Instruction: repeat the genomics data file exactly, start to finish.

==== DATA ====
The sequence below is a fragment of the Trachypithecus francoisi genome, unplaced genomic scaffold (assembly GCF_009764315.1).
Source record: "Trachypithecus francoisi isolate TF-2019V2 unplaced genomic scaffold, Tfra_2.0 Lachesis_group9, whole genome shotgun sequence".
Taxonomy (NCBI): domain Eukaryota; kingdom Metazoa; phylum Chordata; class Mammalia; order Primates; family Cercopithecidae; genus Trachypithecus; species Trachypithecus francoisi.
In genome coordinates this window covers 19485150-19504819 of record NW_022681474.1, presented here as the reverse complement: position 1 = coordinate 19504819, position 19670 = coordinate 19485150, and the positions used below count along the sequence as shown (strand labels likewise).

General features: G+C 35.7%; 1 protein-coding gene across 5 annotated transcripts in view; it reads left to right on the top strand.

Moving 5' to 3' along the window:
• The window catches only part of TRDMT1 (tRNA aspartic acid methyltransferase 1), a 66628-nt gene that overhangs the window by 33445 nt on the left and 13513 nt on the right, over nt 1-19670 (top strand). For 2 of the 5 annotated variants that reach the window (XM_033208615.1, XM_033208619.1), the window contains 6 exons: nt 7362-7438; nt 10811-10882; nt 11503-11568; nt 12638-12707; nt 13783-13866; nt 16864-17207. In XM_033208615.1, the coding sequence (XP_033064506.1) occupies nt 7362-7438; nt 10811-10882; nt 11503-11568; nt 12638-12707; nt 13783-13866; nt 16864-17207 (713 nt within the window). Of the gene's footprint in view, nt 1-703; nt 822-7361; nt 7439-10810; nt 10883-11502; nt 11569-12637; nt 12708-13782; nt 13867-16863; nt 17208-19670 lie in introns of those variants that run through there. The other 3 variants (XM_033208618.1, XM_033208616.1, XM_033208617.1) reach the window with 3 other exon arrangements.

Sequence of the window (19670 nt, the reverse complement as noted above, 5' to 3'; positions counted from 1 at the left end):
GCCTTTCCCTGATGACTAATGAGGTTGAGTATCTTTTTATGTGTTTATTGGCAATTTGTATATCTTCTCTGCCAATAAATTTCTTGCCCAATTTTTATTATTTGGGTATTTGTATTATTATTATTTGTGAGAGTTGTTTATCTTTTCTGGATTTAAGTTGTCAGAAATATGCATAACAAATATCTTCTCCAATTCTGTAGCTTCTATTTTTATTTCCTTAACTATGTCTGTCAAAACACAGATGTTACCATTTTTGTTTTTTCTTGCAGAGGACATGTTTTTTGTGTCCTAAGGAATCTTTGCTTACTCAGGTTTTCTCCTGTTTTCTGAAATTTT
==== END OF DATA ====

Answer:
The sequence below is a fragment of the Trachypithecus francoisi genome, unplaced genomic scaffold (assembly GCF_009764315.1).
Source record: "Trachypithecus francoisi isolate TF-2019V2 unplaced genomic scaffold, Tfra_2.0 Lachesis_group9, whole genome shotgun sequence".
Taxonomy (NCBI): domain Eukaryota; kingdom Metazoa; phylum Chordata; class Mammalia; order Primates; family Cercopithecidae; genus Trachypithecus; species Trachypithecus francoisi.
In genome coordinates this window covers 19485150-19504819 of record NW_022681474.1, presented here as the reverse complement: position 1 = coordinate 19504819, position 19670 = coordinate 19485150, and the positions used below count along the sequence as shown (strand labels likewise).

General features: G+C 35.7%; 1 protein-coding gene across 5 annotated transcripts in view; it reads left to right on the top strand.

Moving 5' to 3' along the window:
• The window catches only part of TRDMT1 (tRNA aspartic acid methyltransferase 1), a 66628-nt gene that overhangs the window by 33445 nt on the left and 13513 nt on the right, over nt 1-19670 (top strand). For 2 of the 5 annotated variants that reach the window (XM_033208615.1, XM_033208619.1), the window contains 6 exons: nt 7362-7438; nt 10811-10882; nt 11503-11568; nt 12638-12707; nt 13783-13866; nt 16864-17207. In XM_033208615.1, the coding sequence (XP_033064506.1) occupies nt 7362-7438; nt 10811-10882; nt 11503-11568; nt 12638-12707; nt 13783-13866; nt 16864-17207 (713 nt within the window). Of the gene's footprint in view, nt 1-703; nt 822-7361; nt 7439-10810; nt 10883-11502; nt 11569-12637; nt 12708-13782; nt 13867-16863; nt 17208-19670 lie in introns of those variants that run through there. The other 3 variants (XM_033208618.1, XM_033208616.1, XM_033208617.1) reach the window with 3 other exon arrangements.

Sequence of the window (19670 nt, the reverse complement as noted above, 5' to 3'; positions counted from 1 at the left end):
GCCTTTCCCTGATGACTAATGAGGTTGAGTATCTTTTTATGTGTTTATTGGCAATTTGTATATCTTCTCTGCCAATAAATTTCTTGCCCAATTTTTATTATTTGGGTATTTGTATTATTATTATTTGTGAGAGTTGTTTATCTTTTCTGGATTTAAGTTGTCAGAAATATGCATAACAAATATCTTCTCCAATTCTGTAGCTTCTATTTTTATTTCCTTAACTATGTCTGTCAAAACACAGATGTTACCATTTTTGTTTTTTCTTGCAGAGGACATGTTTTTTGTGTCCTAAGGAATCTTTGCTTACTCAGGTTTTCTCCTGTTTTCTGAAATTTT